(cvs) Sticky tags

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 4.9 Sticky tags
 Sometimes a working copy's revision has extra data associated with it,
 for example it might be on a branch ( Branching and merging), or
 restricted to versions prior to a certain date by `checkout -D' or
 `update -D'.  Because this data persists - that is, it applies to
 subsequent commands in the working copy - we refer to it as "sticky".
    Most of the time, stickiness is an obscure aspect of CVS that you
 don't need to think about.  However, even if you don't want to use the
 feature, you may need to know _something_ about sticky tags (for
 example, how to avoid them!).
    You can use the `status' command to see if any sticky tags or dates
 are set:
      $ cvs status driver.c
      File: driver.c          Status: Up-to-date
          Version:   Sat Dec  5 19:35:03 1992
          RCS Version: /u/cvsroot/yoyodyne/tc/driver.c,v
          Sticky Tag:         rel-1-0-patches (branch: 1.7.2)
          Sticky Date:        (none)
          Sticky Options:     (none)
    The sticky tags will remain on your working files until you delete
 them with `cvs update -A'.  The `-A' option merges local changes into
 the version of the file from the head of the trunk, removing any sticky
 tags, dates, or options (other than sticky `-k' options on locally
 modified files).  See  update for more on the operation of `cvs
    The most common use of sticky tags is to identify which branch one
 is working on, as described in  Accessing branches.  However,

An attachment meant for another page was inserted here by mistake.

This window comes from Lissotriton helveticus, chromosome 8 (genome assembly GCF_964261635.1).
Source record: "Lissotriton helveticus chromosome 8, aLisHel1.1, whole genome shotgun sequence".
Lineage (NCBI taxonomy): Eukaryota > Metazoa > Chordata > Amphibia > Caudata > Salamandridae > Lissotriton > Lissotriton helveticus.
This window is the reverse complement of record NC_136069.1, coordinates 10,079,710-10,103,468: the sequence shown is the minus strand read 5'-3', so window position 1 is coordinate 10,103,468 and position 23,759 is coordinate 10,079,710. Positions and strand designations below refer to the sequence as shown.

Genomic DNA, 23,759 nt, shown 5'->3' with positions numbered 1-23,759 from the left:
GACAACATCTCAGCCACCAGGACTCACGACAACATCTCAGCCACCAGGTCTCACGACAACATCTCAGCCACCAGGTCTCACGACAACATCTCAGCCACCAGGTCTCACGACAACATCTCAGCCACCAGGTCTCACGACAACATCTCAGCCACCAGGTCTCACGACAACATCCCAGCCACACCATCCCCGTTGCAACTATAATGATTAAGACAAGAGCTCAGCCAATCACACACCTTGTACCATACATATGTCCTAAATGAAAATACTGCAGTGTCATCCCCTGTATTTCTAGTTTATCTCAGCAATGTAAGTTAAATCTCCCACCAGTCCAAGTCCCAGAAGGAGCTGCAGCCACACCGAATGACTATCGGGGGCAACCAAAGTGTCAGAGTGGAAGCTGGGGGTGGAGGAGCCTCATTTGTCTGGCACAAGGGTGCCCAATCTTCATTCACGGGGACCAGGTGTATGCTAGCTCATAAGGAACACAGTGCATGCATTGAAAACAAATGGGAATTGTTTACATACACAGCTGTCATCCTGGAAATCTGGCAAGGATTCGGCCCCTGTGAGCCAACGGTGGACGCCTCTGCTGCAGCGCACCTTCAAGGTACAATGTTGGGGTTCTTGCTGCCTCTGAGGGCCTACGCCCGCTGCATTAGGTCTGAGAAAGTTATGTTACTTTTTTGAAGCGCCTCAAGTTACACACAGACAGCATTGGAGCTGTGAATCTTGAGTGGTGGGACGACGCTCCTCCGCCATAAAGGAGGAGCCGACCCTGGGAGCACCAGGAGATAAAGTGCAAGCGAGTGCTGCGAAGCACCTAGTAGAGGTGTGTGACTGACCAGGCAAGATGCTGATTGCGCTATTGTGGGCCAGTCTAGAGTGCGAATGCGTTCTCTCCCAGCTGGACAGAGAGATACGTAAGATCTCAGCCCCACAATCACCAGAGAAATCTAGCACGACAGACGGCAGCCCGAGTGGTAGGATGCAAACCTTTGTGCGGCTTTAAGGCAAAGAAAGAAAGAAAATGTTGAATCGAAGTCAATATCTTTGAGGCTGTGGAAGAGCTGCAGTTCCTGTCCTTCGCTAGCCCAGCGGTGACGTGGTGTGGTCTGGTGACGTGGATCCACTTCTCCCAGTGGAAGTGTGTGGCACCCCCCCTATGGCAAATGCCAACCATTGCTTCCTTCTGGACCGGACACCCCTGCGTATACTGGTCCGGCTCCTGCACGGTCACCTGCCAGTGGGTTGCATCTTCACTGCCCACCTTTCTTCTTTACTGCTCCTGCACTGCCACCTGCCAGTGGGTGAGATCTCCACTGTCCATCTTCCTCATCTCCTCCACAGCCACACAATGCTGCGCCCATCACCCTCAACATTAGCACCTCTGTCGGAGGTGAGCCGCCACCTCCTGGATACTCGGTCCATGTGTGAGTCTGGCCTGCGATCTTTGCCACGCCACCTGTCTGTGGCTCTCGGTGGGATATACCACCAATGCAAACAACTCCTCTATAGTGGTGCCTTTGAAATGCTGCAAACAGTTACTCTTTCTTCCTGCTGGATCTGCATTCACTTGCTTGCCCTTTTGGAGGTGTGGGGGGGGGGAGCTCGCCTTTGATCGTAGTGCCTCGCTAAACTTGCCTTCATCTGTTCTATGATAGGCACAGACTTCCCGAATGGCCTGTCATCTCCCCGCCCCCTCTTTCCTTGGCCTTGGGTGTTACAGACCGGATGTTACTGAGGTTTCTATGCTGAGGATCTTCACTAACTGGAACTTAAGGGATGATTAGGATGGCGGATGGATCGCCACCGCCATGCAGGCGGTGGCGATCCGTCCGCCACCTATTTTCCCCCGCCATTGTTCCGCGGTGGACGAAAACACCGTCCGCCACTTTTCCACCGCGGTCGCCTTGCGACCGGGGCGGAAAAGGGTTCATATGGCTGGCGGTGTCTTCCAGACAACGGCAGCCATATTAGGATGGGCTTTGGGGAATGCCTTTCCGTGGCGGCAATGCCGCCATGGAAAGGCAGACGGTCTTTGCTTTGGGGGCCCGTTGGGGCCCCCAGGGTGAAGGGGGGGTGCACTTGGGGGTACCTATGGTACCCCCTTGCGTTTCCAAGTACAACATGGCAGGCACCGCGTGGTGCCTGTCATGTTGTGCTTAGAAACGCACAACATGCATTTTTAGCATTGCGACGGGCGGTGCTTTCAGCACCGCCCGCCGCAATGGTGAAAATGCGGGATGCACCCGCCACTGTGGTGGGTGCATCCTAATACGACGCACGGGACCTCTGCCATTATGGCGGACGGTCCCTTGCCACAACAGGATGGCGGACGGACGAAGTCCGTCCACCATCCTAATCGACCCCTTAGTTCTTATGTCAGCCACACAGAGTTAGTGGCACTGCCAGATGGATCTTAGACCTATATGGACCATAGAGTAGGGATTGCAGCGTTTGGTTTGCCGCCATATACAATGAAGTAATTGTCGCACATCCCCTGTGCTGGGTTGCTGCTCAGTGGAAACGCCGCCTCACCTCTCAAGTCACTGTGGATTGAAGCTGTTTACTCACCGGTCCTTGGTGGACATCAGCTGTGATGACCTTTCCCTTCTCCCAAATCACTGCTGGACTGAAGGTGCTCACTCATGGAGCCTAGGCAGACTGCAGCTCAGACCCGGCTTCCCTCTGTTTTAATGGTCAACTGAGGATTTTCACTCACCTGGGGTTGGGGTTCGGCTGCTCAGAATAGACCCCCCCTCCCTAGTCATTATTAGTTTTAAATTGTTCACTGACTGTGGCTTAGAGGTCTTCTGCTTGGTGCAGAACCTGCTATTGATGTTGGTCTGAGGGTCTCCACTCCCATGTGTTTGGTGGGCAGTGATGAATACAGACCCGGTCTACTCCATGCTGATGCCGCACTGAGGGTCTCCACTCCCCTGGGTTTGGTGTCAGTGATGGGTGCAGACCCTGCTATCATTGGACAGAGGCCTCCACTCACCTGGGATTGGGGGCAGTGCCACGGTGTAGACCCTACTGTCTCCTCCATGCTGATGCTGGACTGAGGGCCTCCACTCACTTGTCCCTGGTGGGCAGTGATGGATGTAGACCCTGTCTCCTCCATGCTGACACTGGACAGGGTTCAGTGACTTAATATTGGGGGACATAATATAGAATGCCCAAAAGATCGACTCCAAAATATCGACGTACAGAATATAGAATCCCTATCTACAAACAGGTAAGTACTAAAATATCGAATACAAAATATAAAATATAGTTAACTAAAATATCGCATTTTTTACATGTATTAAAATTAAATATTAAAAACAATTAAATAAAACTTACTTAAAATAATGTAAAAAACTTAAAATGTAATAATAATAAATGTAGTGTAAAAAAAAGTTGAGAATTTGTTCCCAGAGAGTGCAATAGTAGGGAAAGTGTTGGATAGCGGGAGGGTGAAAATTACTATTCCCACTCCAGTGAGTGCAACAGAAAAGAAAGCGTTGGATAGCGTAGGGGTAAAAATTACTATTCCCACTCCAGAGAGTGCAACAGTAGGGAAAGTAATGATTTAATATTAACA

non-branch sticky tags have uses as well.  For example, suppose that
 you want to avoid updating your working directory, to isolate yourself
 from possibly destabilizing changes other people are making.  You can,
 of course, just refrain from running `cvs update'.  But if you want to
 avoid updating only a portion of a larger tree, then sticky tags can
 help.  If you check out a certain revision (such as 1.4) it will become
 sticky.  Subsequent `cvs update' commands will not retrieve the latest
 revision until you reset the tag with `cvs update -A'.  Likewise, use
 of the `-D' option to `update' or `checkout' sets a "sticky date",
 which, similarly, causes that date to be used for future retrievals.
    People often want to retrieve an old version of a file without
 setting a sticky tag.  This can be done with the `-p' option to
 `checkout' or `update', which sends the contents of the file to
 standard output.  For example:
      $ cvs update -p -r 1.1 file1 >file1
      Checking out file1
      RCS:  /tmp/cvs-sanity/cvsroot/first-dir/Attic/file1,v
      VERS: 1.1
    However, this isn't the easiest way, if you are asking how to undo a
 previous checkin (in this example, put `file1' back to the way it was
 as of revision 1.1).  In that case you are better off using the `-j'
 option to `update'; for further discussion see  Merging two
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